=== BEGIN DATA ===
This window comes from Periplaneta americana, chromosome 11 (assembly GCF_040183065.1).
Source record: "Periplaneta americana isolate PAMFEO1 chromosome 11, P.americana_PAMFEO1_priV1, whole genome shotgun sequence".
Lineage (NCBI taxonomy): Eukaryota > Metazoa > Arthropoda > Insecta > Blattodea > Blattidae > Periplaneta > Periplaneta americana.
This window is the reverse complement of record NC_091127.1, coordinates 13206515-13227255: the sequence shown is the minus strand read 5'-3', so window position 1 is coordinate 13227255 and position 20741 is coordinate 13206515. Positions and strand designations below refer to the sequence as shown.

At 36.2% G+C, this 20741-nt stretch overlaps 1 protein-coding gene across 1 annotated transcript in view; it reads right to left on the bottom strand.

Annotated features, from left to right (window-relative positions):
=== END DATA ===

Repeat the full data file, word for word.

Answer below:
This window comes from Periplaneta americana, chromosome 11 (assembly GCF_040183065.1).
Source record: "Periplaneta americana isolate PAMFEO1 chromosome 11, P.americana_PAMFEO1_priV1, whole genome shotgun sequence".
Lineage (NCBI taxonomy): Eukaryota > Metazoa > Arthropoda > Insecta > Blattodea > Blattidae > Periplaneta > Periplaneta americana.
This window is the reverse complement of record NC_091127.1, coordinates 13206515-13227255: the sequence shown is the minus strand read 5'-3', so window position 1 is coordinate 13227255 and position 20741 is coordinate 13206515. Positions and strand designations below refer to the sequence as shown.

At 36.2% G+C, this 20741-nt stretch overlaps 1 protein-coding gene across 1 annotated transcript in view; it reads right to left on the bottom strand.

Annotated features, from left to right (window-relative positions):